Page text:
National Space Society launched in SA

Professor Hal Walker, Nomathemba Kontyo, Dene Castles, Rajveer Singh Jolly, Skylar Martin, Chantal Mbala and Dr Bettye Walker.

To infinity and beyond… there’s no stopping humanity’s drive to explore space, and there’s no reason why South Africans can’t be the trailblazers in this new frontier, says an African American scientist who was involved with the first moon landing.

Professor Hal Walker worked on a laser system that helped to measure the exact distance from the Earth to the moon during the Apollo 11 Moon Landing in 1969.

Fifty years later, he finds himself in Cape Town for the launch, not of a Saturn rocket, but of a dream to put Africa on the highway to the heavens.

Professor Walker, and his wife, Dr Bettye Walker, attended the opening, at Buren High School on Sunday, of the National Space Society’s (NSS) first branch outside of America. Founded in 1987, the NSS is an American non-profit, educational and scientific organisation specialising in space advocacy.

“We are part of the Los Angeles chapter of the NSS and after visiting South Africa in 1997, we realised that Africa could not be left out in space exploration and education. We need to let the world know that Africa is not a dark continent where things don’t happen. This is one of the reasons why we wanted to launch the Cape Town Space Society,” said Dr Walker.

In 1991, the Walkers founded the non-profit, African-American Male Achievers Network (A-MAN), which promotes science, technology, engineering and maths (STEAM) among the youth.

In 2002, Professor Walker started the South African STEM Achievers Programme (an astronomy club) at Ysterplaat Primary School. “I’m always captured by rocket launches as they always remind me that there is a lot of danger in what we do. I lost a friend in the Challenger disaster, and I still think about it to this day,” said Professor Walker.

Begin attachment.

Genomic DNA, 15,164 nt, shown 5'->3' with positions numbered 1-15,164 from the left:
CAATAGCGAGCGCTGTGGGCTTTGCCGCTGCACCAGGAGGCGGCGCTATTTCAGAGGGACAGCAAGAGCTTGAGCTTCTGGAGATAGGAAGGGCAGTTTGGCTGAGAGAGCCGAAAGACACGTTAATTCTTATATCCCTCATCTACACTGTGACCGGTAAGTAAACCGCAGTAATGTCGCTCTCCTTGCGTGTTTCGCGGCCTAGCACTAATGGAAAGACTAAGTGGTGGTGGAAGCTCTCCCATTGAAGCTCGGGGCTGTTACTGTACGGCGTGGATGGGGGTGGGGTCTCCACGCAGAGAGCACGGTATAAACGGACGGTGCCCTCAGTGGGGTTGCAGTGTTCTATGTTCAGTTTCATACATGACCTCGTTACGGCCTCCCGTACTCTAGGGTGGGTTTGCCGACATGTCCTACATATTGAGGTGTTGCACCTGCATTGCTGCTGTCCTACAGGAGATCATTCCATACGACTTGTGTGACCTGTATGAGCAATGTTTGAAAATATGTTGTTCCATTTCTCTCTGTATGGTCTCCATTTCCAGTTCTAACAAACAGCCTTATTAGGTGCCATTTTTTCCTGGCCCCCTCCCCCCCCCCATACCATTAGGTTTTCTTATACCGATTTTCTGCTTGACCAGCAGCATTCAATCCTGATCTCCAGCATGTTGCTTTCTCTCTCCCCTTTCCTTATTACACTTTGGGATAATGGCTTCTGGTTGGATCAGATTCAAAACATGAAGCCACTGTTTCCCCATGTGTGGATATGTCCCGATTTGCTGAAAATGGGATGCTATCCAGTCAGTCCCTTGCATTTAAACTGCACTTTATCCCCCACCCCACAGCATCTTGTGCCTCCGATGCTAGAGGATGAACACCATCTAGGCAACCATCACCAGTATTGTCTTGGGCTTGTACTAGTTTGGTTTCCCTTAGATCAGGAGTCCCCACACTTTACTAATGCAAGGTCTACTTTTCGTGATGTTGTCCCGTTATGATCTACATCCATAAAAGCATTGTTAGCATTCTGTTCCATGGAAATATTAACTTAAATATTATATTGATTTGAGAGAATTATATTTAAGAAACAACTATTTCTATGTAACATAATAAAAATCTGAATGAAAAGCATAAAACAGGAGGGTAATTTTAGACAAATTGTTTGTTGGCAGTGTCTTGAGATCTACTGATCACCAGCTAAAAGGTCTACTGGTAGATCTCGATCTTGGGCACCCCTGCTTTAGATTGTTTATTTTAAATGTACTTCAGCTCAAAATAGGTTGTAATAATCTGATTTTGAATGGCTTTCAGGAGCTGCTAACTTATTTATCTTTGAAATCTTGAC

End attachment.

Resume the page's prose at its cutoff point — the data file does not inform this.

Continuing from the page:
It was vital to involve young people in science and technology because they would be responsible for making the discoveries that had eluded previous generations, he said.

In 2003, with the help of the Walkers, a then 15-year-old Nomathemba Kontyo flew to America after she won an international essay-writing competition about Mars and other celestial bodies. She spent two weeks at Nasa and had a chance to operate the Rover Opportunity on its mission on Mars.

Now 31, Ms Kontyo, who was at the launch of the centre on Sunday, said she was grateful for the opportunity and wished many more kids could get involved in space exploration, science and technology.

Skylar Martin, an aspiring young space explorer who spoke at the launch, said her father, Donovan Martin, had got her interested in the subject. Mr Martin is the secretary at the Cape Town Space Society.

“My dad is a huge Star Trek fan, and he was always fascinated with space,” said Skylar. “I never thought I would be in this position and sharing great ideas with the type of people I am. I feel really privileged and I love what I do.”

Aspiring astronaut Rajveer Singh Jolly attends Curro Century City. He loves sci-fi movies and books about space.

“One day I tweeted Elon Musk, asking him about how the youth will fare on Mars and what kind of people get to be astronauts.

“I was surprised when he tweeted me back and told me that it doesn’t matter where someone is from, anyone can can go to space,” said Rajveer.

Dr Walker said they wanted to set up centres in other parts of the country and the rest of Africa. Durban and Johannesburg had already shown interest, as had Uganda, she said.

“We used to say that the sky is the limit. But now, that is no longer the case. We can go beyond,” said Dr Walker.